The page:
Target: Entities who use the pink ribbon to promote breast cancer awareness, specifically companies like Avon and AstraZeneca.
Goal: Shift the focus of breast cancer fundraising from awareness to prevention.
Since 1984, National Breast Cancer Awareness Month (NBCAM) and the associated pink ribbons have been the defining voice in the national breast cancer discussion. Millions of people have bought pink ribbon products, participated in walks for the cure, and donated to the cause, but breast cancer rates have risen 40% over the last 35 years. Many of the corporations involved with this cause are linked to either products known to cause cancer, or the manufacturing of cancer drugs themselves, and have made millions of dollars on their pink ribbon products. It is time we turn the focus of the discussion, as well as the research and the money, away from breast cancer awareness and onto prevention of this devastating disease.
It is right there in the name; from the beginning, the goal of National Breast Cancer Awareness Month has never been the eradication or even the prevention of breast cancer. NBCAM was founded by pharmaceutical giant AstraZeneca (then Imperial Chemical Industries), who found mammograms to be the most cost effective way to detect breast cancer in their employees. Today, AstraZeneca manufactures the third highest grossing breast cancer drug.
Today, pink ribbon products are much more a clever marketing scheme than an actual serious contribution to cancer research. Yoplait yogurt is a prime example, with the pledge to donate $.10 for every lid you send in. You could eat Yoplait every day for ten years, and you would only raise $365.00 towards cancer research, while spending $1,825.00. Avon is another culprit – 1/3 of the money raised by their pink ribbon products goes towards its own overhead.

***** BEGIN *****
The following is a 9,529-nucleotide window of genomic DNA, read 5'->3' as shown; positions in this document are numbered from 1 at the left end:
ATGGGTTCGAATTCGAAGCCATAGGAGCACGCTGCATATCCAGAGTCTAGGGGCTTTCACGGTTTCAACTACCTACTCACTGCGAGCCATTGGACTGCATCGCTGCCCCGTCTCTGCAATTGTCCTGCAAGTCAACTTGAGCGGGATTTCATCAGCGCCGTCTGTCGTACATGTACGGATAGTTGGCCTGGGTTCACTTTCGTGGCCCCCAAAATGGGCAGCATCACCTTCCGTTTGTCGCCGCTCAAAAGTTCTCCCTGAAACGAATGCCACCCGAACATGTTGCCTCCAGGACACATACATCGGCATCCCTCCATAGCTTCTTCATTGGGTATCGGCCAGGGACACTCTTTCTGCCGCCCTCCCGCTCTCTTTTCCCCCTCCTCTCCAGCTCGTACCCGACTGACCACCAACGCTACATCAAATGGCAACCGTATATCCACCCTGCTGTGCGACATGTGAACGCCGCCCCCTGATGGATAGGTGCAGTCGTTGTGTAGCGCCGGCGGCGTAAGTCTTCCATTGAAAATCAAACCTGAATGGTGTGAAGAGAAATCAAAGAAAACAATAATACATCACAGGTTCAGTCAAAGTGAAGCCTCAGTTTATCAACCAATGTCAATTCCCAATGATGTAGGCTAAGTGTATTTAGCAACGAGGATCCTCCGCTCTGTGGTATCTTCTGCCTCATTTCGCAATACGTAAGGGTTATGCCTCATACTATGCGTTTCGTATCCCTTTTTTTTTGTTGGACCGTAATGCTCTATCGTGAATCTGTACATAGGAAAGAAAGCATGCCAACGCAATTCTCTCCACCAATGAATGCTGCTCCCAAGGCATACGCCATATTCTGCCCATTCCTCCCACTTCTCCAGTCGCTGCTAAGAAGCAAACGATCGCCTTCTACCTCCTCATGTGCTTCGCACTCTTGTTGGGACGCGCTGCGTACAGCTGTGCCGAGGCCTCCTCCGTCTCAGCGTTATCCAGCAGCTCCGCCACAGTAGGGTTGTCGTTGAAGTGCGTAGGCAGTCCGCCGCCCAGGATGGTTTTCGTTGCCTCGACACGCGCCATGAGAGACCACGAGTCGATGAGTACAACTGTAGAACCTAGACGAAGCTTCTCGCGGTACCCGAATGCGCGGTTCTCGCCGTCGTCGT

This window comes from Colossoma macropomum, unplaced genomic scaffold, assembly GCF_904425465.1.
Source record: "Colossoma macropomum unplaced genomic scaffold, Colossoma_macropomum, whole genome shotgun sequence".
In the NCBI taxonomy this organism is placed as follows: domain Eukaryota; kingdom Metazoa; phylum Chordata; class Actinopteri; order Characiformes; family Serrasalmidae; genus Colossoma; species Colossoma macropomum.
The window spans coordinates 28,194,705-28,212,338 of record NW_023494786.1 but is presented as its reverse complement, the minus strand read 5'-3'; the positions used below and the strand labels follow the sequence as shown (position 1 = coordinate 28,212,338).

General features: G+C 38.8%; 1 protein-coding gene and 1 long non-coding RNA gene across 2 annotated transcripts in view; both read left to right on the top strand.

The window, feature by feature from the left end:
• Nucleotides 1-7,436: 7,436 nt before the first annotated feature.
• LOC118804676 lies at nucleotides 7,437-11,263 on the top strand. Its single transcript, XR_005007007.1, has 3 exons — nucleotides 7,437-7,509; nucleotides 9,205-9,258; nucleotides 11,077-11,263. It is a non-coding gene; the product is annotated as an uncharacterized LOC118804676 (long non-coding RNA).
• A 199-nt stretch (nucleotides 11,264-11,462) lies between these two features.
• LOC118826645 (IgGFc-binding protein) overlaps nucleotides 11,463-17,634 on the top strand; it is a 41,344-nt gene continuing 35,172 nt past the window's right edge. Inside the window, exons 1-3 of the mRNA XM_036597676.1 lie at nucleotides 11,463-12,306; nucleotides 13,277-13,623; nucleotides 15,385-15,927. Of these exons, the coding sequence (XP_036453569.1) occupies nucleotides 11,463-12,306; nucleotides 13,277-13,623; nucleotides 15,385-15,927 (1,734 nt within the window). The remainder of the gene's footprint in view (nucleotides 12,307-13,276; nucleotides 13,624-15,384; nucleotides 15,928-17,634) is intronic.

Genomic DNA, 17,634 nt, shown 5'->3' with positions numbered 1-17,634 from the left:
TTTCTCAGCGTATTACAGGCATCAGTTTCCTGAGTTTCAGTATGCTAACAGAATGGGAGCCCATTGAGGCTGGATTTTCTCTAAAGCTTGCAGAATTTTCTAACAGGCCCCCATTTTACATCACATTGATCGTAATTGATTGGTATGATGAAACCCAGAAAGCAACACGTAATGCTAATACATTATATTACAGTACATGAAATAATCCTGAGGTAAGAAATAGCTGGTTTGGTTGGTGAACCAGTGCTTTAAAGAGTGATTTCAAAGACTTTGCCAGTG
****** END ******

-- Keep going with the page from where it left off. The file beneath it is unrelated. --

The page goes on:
It is not enough to be aware of breast cancer anymore; the goal must be prevention. Yet less than 7% of the money Avon raised went to research into the causes of breast cancer (not to mention the Massachusetts Breast Cancer Coalition has listed more than 250 of their products in the “highest concern” category!). On the pink ribbon website, the opening graphic reads “The best prevention is early detection.” The best prevention is prevention, and the only way to determine how to prevent a disease is to research into its causes.
Enough is enough. Americans are aware breast cancer exists. Let AstraZeneca and Avon know that their marketing is unacceptable in the hope that they will lead the way in making this fight truly about beating cancer, and not about their own bottom line.
Dear Pascar Soriot, CEO of AstraZeneca, and Sherilyn S. McCoy, CEO of Avon Products,
The focus of National Breast Cancer Awareness Month, as well as the allocation of the funds you receive through NBCAM and their associated pink ribbons, must be shifted. It is time to invest a majority of resources and money towards a cure for this terrible disease instead of simply making people aware of a disease your products treat and have been known to cause.
Your focus on awareness is shortsighted, and makes it seem as if you are not committed to solving the ultimate problem, which isn’t lack of an early diagnosis, but the disease that is being diagnosed itself. It’s not as if awareness isn’t an issue – early diagnosis has saved a lot of lives – but it is only a small piece of the puzzle. I write you in the hopes that you will shift your focus and resources to finding what causes cancer, and finding a cure for the disease, instead of putting a band-aid on the much bigger problem.
[Your Name Here]